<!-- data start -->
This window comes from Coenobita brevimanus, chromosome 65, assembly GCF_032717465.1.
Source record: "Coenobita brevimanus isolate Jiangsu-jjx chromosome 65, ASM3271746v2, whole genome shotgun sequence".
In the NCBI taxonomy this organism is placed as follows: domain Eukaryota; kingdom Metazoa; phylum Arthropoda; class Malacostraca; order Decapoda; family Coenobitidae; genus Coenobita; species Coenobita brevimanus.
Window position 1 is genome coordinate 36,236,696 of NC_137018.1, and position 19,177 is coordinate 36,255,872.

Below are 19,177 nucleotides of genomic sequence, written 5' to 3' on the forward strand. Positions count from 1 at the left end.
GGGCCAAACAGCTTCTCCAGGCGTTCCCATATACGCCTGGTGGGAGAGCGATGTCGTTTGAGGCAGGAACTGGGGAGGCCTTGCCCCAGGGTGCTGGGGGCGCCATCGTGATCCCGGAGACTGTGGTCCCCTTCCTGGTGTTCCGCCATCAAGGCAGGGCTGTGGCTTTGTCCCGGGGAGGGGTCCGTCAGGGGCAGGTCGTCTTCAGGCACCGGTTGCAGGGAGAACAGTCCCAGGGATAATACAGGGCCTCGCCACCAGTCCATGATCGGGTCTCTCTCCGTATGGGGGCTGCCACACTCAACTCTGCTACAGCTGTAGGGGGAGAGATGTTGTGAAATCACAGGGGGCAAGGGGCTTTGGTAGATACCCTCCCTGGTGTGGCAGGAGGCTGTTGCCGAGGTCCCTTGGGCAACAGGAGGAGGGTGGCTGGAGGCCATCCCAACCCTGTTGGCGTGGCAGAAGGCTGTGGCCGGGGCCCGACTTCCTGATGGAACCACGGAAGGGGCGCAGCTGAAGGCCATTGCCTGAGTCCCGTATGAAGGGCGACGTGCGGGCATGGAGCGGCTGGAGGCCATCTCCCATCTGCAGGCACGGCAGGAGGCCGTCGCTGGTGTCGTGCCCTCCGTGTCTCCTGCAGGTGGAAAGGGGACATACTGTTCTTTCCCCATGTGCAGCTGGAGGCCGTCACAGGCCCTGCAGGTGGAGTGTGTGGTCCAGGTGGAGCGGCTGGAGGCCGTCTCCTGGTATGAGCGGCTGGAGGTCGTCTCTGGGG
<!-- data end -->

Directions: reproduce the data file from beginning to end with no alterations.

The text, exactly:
This window comes from Coenobita brevimanus, chromosome 65, assembly GCF_032717465.1.
Source record: "Coenobita brevimanus isolate Jiangsu-jjx chromosome 65, ASM3271746v2, whole genome shotgun sequence".
In the NCBI taxonomy this organism is placed as follows: domain Eukaryota; kingdom Metazoa; phylum Arthropoda; class Malacostraca; order Decapoda; family Coenobitidae; genus Coenobita; species Coenobita brevimanus.
Window position 1 is genome coordinate 36,236,696 of NC_137018.1, and position 19,177 is coordinate 36,255,872.

Below are 19,177 nucleotides of genomic sequence, written 5' to 3' on the forward strand. Positions count from 1 at the left end.
GGGCCAAACAGCTTCTCCAGGCGTTCCCATATACGCCTGGTGGGAGAGCGATGTCGTTTGAGGCAGGAACTGGGGAGGCCTTGCCCCAGGGTGCTGGGGGCGCCATCGTGATCCCGGAGACTGTGGTCCCCTTCCTGGTGTTCCGCCATCAAGGCAGGGCTGTGGCTTTGTCCCGGGGAGGGGTCCGTCAGGGGCAGGTCGTCTTCAGGCACCGGTTGCAGGGAGAACAGTCCCAGGGATAATACAGGGCCTCGCCACCAGTCCATGATCGGGTCTCTCTCCGTATGGGGGCTGCCACACTCAACTCTGCTACAGCTGTAGGGGGAGAGATGTTGTGAAATCACAGGGGGCAAGGGGCTTTGGTAGATACCCTCCCTGGTGTGGCAGGAGGCTGTTGCCGAGGTCCCTTGGGCAACAGGAGGAGGGTGGCTGGAGGCCATCCCAACCCTGTTGGCGTGGCAGAAGGCTGTGGCCGGGGCCCGACTTCCTGATGGAACCACGGAAGGGGCGCAGCTGAAGGCCATTGCCTGAGTCCCGTATGAAGGGCGACGTGCGGGCATGGAGCGGCTGGAGGCCATCTCCCATCTGCAGGCACGGCAGGAGGCCGTCGCTGGTGTCGTGCCCTCCGTGTCTCCTGCAGGTGGAAAGGGGACATACTGTTCTTTCCCCATGTGCAGCTGGAGGCCGTCACAGGCCCTGCAGGTGGAGTGTGTGGTCCAGGTGGAGCGGCTGGAGGCCGTCTCCTGGTATGAGCGGCTGGAGGTCGTCTCTGGGG